Gavin Cameron was getting fired from his web analytics position but the whole time he couldn’t wait to get back home and check on his reusable goods locator website Trashswag.
It started as a hobby with a group of friends and has since exploded in popularity. Getting fired could never have come at such a convenient time for the 30-year-old.
“I was sitting in the office with my director and the VP and they’re like, ‘Ok, we’re letting you go’, and all I could think about was getting the hell out of there to check my emails and the web traffic,” said Cameron. “It was the best firing I’ve ever had.”
Just a few days later several major media outlets had covered Trashswag. The site’s rise to popularity has been exciting, nerve-wracking and even euphoric for the Torontonian, originally from Edinburgh, Scotland.
Trashswag is a site that allows people to report thrown out items outside that are still in reusable shape. Anything from timber to toilets appears on the site, but they won’t display mattresses or couches because of bedbugs.
The site is built on top of the Crowdmap platform, developed by popular non-profit crisis software company Ushahidi, Inc. (Swahili for “testimony” or “witness”). Crowdmap is used during crises to crowd source information, notably during Kenya’s disputed 2007 presidential election or Haiti’s earthquake in 2010.
Cameron and his friends would find thrown-out items that were in great condition and then picture-message each other with location information. Eventually it prompted him to create the site. “Toronto in particular has got some really nice old houses in the downtown core and people will often leave stuff outside,” Cameron told Techvibes. “I thought there must be a service like this so I started researching Crowdmap and I couldn’t find one directly for this practice.”
A large proportion of the site’s traffic comes from Toronto, so its map is automatically zoomed in on the city’s downtown area. But anyone from around the world can report something they saw and as a result objects have been reported from as far away as Japan or Tibet. Cameron has seen a clear demand for his platform and the huge spike in interest has caught him by surprise.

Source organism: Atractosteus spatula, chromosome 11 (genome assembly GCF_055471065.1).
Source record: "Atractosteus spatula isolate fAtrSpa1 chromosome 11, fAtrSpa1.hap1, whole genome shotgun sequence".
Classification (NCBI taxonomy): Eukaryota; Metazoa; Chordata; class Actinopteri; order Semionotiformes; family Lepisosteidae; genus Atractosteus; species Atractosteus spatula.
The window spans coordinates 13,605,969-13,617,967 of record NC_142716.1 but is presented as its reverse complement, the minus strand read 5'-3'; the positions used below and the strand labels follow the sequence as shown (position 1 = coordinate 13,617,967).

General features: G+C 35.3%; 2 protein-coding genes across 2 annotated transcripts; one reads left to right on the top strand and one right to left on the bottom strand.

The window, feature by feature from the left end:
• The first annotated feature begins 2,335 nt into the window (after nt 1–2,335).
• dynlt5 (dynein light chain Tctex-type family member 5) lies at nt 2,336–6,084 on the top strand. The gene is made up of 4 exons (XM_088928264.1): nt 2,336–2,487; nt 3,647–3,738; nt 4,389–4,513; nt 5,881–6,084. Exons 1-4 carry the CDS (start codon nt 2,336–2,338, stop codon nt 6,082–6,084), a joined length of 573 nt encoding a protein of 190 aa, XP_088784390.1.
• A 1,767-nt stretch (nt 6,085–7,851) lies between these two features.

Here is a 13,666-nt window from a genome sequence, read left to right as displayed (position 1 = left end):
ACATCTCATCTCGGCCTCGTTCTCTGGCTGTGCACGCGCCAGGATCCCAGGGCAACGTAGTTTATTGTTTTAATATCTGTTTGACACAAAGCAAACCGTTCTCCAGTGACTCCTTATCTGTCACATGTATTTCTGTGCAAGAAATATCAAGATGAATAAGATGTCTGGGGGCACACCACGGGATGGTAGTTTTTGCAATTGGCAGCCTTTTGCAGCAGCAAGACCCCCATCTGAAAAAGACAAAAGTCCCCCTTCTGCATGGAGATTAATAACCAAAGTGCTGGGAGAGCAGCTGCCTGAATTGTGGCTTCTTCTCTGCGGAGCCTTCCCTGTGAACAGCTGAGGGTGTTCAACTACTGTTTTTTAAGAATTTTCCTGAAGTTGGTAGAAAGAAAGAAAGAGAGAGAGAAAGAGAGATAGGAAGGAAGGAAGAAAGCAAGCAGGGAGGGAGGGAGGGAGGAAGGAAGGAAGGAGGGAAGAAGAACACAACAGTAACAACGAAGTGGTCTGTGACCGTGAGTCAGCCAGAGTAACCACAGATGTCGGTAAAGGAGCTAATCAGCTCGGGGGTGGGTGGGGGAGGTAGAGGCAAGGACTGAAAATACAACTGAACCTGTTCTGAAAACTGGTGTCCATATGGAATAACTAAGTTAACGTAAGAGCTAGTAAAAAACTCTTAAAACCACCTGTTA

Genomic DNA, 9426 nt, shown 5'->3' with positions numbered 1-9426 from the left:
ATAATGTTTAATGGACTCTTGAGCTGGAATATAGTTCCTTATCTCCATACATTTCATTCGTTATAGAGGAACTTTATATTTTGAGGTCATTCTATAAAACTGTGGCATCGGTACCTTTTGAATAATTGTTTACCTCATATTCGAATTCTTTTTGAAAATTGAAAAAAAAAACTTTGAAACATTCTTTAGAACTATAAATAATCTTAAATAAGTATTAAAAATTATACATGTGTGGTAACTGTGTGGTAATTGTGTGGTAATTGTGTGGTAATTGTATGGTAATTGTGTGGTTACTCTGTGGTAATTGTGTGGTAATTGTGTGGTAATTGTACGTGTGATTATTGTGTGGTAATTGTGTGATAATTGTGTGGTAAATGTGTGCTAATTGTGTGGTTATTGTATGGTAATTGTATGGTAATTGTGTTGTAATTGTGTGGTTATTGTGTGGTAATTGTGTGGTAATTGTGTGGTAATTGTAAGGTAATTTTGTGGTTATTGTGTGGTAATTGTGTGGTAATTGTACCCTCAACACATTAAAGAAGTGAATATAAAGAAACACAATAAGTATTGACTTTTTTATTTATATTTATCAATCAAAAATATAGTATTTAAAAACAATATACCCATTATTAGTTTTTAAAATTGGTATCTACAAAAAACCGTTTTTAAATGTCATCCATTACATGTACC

“I’ve worked for a lot of sites in web analytics so I know what to watch out for and the trends right now on Trashswag are very encouraging,” he said. “There’s a lot of stuff going on, a lot of traffic and enquires coming in and a lot of media attention.”
A disproportionate amount of traffic is coming from the west coast of North America, with significant use in Germany, Austria and Japan. Cameron and his team of friends want to target a hub like New York City or Los Angeles next, creating sub domains for each city. Users must download the Ushahidi app to use Trashswag on iOS or Android, but in a few weeks they’re planning to whitelabel it as the Trashswag app.
Another idea is to organize in-person events to encourage like-minded people to meet each other, pick-up items and do artwork or restoration. “Its just an idea of trying to engage people beyond the digital sphere,” said Cameron.
Because popularity came so quick Cameron admits he’s “scrambling for coders” while the team tries to throw the platform together as best as they can. Despite the sudden change it appears that the platform is headed in a positive direction.
“It started as a hobby and the purpose was to enable us to coordinate what we do but now it seems its worthwhile to give Trashswag a bigger avenue to promote and enabling reusing,” he said. “Watch this space, give us a little bit of time and we’ll do some awesome stuff.”